The positive outlook is thanks to new incentives that have helped to increase access to the housing market for the first time since the crash of 2007.
People who were getting onto the ladder for the first time accounted for four in every ten houses sold throughout October, according to the latest data released by the Council of Mortgage Lenders (CML).
Part of the reason for the increase is down to the way that the government has helped to boost access to finance throughout the course of 2012.
Westminster introduced the NewBuy scheme in March of this year in place of the much celebrated stamp duty holiday. It has been successful ever since, thanks to the fact buyers can get a mortgage with only a five per cent deposit on the price of a new house.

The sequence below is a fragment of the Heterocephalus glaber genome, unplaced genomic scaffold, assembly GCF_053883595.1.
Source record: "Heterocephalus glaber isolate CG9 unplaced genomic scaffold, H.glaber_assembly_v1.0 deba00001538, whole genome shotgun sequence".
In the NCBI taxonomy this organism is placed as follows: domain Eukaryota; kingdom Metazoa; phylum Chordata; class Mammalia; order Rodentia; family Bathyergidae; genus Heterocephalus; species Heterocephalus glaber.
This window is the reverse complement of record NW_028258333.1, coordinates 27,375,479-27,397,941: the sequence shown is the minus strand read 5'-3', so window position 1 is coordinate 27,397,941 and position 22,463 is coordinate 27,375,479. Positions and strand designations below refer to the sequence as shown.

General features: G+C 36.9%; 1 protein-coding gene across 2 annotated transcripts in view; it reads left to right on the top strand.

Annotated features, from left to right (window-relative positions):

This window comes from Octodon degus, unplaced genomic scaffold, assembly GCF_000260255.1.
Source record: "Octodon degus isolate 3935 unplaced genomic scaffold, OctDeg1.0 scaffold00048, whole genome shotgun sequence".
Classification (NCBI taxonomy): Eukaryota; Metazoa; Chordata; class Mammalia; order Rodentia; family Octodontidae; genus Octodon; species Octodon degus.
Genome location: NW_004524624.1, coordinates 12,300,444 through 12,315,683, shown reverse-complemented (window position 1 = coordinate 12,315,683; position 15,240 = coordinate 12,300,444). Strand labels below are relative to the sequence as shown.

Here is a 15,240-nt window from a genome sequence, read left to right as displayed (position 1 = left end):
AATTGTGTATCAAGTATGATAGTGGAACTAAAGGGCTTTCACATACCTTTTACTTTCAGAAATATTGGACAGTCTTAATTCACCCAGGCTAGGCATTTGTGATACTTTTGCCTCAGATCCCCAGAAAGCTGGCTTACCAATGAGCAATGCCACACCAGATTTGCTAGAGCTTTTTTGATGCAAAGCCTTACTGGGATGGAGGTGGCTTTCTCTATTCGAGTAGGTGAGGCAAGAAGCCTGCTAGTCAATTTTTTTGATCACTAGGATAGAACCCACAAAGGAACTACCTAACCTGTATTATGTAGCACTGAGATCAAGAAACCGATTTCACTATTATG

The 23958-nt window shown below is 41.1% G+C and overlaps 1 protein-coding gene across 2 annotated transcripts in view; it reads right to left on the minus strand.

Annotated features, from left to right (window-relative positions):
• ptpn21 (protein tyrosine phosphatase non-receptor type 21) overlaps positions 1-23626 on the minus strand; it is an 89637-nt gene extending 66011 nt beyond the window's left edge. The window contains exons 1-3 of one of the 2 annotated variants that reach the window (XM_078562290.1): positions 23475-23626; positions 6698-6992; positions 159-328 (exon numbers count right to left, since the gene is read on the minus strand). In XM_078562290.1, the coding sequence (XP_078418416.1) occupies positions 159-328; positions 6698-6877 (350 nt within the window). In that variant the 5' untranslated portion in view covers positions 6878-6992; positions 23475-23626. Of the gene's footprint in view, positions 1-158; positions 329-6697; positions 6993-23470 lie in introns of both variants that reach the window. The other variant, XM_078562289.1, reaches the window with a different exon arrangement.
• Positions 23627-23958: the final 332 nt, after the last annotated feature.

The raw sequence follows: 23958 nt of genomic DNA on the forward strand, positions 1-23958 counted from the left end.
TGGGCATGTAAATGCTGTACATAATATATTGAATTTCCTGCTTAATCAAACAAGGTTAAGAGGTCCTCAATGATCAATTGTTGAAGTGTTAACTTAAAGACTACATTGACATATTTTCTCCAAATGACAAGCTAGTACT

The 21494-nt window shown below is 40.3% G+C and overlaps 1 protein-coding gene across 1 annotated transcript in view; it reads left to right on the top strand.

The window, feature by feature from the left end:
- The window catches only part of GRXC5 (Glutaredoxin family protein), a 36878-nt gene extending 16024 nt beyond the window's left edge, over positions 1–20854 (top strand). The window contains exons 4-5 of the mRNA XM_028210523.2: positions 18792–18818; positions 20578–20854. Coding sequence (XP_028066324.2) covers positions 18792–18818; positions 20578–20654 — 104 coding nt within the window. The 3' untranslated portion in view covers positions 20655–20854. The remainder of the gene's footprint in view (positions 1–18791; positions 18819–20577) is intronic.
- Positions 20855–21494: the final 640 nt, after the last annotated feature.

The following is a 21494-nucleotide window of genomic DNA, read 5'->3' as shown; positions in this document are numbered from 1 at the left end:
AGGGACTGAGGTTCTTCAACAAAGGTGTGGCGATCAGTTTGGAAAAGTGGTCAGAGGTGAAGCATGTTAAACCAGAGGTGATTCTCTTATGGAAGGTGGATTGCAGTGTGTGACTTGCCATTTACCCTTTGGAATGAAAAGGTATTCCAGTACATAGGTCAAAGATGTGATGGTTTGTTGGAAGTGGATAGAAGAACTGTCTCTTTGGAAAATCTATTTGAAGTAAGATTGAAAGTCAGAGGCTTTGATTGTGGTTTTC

With the CML report stating that the average down payment for lending still stands at around 20 per cent for a first timer, the scheme has been a great way for a larger proportion of people to be able to gain themselves a footing on the ladder in the past few months.
As well as this, the government moved to introduce Funding for Lending towards the end of the year, as a way of providing banks with more money, allowing them to lend with confidence that had previously been lacking in the mortgage market.
This also appears to have worked effectively, with the CML reporting that there were 49,500 mortgages approved during October, an increase of 19 per cent in the past 12 months.
CML director general Paul Smee said: "More positive figures in October, after a slow September, suggest that the underlying trend in house purchase lending of modest year on year growth will continue. However, usual seasonal factors may act as a counter to lending levels in the coming months."